Tuesday, September 18, 2007

Are they dancing near the ocean?

Children, especially very young children, always seem to believe I am about their own age--just a slightly taller child with interesting reading glasses poised on her nose. This suits me fine, because at heart I have great sympathy for the littlest ones, and tend to see the universe very much through their eyes.

True, I have in my decades of life learned a little bit of decorum. I don't skip nearly as much as I did a couple decades back, and that isn't only because my left knee has grown annoyingly fragile and my dogs get disconcerted when their human moves erratically. I refrain from blurting out all the questions in my heart--though I do still blurt one or two, and have very little fear of seeming stupid or ignorant--if you don't ask questions when are you going to get answers?

So, when the sprite with the long yellow hair and bright blue eyes, perched happily on her dad's shoulders in the grocery store line caught my eye, I smiled back at her. And she chirped up, "what's your name?" I told her, and she told me hers. And then she asked "where's your mommy?"

Her mommy was in front of her in the line, and I glanced at her, and at the stalwart young father who was acting as a nice horse for his little girl. The direct answer would have been something along the lines of "dead". And indeed, dead nearly 10 years. But that didn't seem like the sort of answer to give the little girl--I mean, did she even have a concept of death yet? Was I the one who was going to introduce it to her? I said "oh, my mom isn't around any more", which, as I said it, was bad enough. I could see my little blonde friend pondering.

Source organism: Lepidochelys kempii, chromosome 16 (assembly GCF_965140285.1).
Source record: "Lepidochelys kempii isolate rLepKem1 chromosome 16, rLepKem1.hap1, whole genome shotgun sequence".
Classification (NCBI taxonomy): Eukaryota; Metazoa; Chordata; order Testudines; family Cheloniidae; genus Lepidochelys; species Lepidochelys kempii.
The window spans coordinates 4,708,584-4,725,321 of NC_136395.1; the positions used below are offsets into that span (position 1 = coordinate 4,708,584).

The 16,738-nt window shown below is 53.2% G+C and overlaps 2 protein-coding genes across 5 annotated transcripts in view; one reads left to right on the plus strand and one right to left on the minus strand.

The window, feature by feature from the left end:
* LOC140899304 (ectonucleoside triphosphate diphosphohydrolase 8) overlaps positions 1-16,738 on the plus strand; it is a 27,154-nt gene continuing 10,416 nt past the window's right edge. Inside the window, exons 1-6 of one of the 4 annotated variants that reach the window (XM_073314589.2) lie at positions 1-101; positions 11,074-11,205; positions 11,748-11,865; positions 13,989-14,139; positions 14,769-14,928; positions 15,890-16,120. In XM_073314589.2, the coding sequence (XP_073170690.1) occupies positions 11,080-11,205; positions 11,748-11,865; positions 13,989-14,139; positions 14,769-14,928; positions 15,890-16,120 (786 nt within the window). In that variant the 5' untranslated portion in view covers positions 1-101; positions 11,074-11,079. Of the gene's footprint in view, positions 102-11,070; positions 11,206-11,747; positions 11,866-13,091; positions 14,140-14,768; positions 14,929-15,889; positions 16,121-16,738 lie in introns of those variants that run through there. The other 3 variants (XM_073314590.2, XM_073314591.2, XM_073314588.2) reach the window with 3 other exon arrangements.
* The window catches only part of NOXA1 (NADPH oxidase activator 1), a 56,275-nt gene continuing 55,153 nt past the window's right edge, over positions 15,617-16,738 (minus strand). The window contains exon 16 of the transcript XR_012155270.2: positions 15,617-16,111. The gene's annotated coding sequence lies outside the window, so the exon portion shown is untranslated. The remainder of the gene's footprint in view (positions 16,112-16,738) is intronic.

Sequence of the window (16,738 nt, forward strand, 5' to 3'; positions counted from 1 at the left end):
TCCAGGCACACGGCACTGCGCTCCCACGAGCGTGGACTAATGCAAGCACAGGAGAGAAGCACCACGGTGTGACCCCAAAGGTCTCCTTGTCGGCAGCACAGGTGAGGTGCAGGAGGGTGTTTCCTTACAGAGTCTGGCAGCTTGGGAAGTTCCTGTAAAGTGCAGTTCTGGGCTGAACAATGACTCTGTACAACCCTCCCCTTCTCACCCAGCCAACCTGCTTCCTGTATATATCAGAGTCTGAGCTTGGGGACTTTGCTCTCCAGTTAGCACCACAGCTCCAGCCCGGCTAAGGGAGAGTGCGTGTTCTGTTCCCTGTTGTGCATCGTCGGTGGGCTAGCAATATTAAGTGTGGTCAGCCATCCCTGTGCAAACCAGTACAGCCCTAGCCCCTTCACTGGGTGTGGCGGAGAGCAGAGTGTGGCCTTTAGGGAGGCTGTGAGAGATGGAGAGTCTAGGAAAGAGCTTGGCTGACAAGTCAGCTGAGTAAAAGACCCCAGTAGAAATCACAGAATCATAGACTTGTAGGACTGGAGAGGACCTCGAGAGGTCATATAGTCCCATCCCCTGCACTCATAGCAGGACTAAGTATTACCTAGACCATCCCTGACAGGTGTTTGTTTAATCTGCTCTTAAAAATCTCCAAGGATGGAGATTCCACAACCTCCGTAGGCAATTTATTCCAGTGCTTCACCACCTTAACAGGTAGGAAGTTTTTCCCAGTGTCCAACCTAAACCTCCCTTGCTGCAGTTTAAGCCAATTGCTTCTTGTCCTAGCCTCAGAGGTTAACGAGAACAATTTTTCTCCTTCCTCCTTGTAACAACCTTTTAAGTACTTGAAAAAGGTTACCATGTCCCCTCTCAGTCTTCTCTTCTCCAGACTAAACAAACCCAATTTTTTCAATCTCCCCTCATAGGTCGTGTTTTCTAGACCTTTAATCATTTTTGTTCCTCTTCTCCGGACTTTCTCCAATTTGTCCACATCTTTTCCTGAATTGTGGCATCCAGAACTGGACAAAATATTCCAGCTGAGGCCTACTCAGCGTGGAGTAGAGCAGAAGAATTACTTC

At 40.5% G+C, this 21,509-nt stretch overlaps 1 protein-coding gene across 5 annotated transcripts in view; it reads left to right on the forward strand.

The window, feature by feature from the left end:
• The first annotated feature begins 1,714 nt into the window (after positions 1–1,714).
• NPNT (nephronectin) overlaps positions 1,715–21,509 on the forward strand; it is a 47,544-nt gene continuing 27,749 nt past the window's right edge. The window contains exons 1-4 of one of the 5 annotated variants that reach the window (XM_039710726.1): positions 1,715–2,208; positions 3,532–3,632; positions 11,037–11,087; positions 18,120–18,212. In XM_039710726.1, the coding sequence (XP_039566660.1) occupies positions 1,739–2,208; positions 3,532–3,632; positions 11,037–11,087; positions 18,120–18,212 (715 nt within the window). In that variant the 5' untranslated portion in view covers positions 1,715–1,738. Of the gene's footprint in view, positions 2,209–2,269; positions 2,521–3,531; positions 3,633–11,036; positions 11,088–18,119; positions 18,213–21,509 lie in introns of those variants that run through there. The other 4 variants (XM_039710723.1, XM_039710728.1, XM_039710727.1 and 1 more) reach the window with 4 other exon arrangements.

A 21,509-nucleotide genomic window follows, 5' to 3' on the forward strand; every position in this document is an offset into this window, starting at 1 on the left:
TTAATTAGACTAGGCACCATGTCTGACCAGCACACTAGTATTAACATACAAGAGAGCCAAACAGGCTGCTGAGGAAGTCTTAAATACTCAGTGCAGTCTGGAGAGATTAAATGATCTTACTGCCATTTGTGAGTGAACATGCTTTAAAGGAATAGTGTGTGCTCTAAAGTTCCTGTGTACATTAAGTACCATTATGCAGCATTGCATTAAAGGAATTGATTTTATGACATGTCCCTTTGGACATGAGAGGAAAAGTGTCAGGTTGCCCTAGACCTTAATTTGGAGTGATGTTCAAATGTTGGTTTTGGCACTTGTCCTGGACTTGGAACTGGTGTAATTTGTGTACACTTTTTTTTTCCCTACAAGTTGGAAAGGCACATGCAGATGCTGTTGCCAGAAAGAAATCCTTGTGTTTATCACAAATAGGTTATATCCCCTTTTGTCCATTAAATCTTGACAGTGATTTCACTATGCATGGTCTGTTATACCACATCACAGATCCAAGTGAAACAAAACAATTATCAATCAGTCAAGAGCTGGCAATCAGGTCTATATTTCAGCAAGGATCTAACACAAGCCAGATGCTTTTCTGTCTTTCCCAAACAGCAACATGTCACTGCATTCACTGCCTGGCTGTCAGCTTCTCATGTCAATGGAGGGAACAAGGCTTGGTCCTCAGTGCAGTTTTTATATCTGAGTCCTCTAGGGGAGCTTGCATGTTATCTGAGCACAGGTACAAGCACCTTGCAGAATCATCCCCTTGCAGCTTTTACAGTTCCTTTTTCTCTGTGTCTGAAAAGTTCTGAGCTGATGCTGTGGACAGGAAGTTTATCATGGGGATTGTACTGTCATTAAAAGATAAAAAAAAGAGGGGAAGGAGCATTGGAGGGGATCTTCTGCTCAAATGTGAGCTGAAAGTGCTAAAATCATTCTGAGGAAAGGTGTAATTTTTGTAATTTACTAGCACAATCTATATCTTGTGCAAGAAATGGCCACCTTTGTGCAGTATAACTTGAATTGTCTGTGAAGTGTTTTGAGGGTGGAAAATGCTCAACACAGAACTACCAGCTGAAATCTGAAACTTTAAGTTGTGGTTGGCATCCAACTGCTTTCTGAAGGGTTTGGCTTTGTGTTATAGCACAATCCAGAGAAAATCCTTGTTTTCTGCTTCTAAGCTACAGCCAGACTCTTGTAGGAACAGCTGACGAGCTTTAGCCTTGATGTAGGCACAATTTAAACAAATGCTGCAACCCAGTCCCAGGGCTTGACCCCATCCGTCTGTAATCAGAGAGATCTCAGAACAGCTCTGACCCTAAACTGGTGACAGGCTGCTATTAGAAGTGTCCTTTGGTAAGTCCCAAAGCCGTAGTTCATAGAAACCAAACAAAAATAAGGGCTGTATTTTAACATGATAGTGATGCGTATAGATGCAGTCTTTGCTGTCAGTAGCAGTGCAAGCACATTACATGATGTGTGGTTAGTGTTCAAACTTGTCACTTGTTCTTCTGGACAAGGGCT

"Why isn't she here? Where is she?" she asked, reasonably enough. Remember, kids do view me as one of them, and this little one is never, probably, far from her parents--she was wondering why I was wandering around without the help of a mom, I am certain. Before I could answer she said "well, if your mommy isn't here, where is your daddy?"

I gave the listening mother a glance that said "help!" because...well, my father has also been dead a decade now. She stepped in and said "I think her daddy is with her mommy" I smiled, "yes, that's right". The little girl--her father later told me she is only two and a half--asked "Where are they?"

The mother then said "oh, maybe they are together at the beach. Maybe they are dancing." Seems the child loves to dance. I smiled. "I'm sure they are having fun" I said.

The girl stared at me a moment, and then she said something I've carried with me a few days. She said "It's okay. If you need a mommy and daddy you can have mine. I share a lot!"

I smiled, though tears had sprung to my eyes, and thanked her for her very kind offer.

12 Comments:

Blogger marlyat2 said...

Dancing beyond the great sea of time....

***

Interesting glasses. Next trip to NYC, must get some.

9:38 AM, September 19, 2007  
Blogger am said...

Thanks so much for telling this story and reminding me about the kindness that a two and a half year old child can express.